Maintaining a sufficient amount of donors is vital for a charity organization. Whether it is those who donate separate of an event or those who return year after year to your race, keeping them is a priority.
We want to gain new supporters and initiate more funds, but if we let our veteran supporters slip out of our grasp weâ€™ll never reach our monetary goals.
So how do we keep people loyal to our specific cause and organization?
The 2008 Public Fundraising Regulatory Association (PFRA) survey and research conducted by Indiana University professor, Adrian Sargeant found evidence of a few key practices that may lead to maintaining donor loyalty.
At least one part of your efforts to communicate with donors should be customized whether this is a phone call, email or similar method. Organizations that made this a priority saw lower attrition rates than those who didnâ€™t customize.
According to Sargeant, customizing is really the key for retention. Survey respondents reported using calls, texts, emails, newsletters and incorporating more face-to-face interaction such as planning activities and asking for volunteer help as a way to customize their efforts.
Contacting donors three to eight times per year appears to be the magic number range. Charities who maintained this level of contact were able to retain more of their donors as opposed to those who made contact fewer times per year. The information I reviewed didnâ€™t mention anything about the effects of contacting them more.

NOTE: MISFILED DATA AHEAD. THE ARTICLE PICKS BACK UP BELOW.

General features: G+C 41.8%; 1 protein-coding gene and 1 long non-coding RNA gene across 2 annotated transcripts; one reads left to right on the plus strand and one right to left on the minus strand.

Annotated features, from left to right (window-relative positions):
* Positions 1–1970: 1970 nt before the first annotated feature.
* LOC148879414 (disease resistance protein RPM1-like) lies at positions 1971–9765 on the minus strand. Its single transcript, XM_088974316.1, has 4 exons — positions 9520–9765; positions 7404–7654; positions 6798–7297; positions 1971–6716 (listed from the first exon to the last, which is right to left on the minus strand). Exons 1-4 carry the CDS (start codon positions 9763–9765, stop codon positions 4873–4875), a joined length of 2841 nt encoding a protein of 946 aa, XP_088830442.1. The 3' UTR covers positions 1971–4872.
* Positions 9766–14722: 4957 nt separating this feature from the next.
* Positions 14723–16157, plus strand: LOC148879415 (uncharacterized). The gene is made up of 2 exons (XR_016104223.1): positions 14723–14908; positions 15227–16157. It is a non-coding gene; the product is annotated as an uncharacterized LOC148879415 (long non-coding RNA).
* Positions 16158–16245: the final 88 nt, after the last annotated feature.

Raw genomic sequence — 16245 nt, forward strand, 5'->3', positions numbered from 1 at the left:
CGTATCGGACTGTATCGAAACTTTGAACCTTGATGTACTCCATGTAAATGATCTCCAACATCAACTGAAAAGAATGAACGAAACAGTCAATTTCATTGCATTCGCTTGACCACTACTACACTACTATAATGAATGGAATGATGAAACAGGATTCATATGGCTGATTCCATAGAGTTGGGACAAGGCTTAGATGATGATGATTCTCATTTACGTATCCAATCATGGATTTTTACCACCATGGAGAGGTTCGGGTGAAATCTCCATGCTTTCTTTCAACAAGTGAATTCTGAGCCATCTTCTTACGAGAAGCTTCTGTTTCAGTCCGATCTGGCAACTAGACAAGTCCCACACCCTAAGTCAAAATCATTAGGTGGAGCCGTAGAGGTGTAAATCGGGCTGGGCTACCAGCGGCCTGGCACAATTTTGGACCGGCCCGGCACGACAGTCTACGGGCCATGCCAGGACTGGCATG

I gave this some thought considering the organizations to which I most often donate. I like to know what is going on, how funds are used and information about goals reached, but if I donâ€™t get a letter or email that specifically has my name at the top of it I canâ€™t say Iâ€™m swayed to stop supporting them.
I support the organizations I believe in because the cause is close to my heart and I know they are a trustworthy entity with standards in line with my own. Then again, compared to some I am certainly not considered a major donor. Everyone likes to be appreciated so perhaps those who give large sums prefer this kind of communication.
What do you think? What have your experiences been either as the charity organization or the donor? Is personalized communication and the number of times per year you give/receive it making a difference?
Here are two articles that have additional reading about the research:
Personalised communication ‘means lower drop-out rates’ at ThirdSector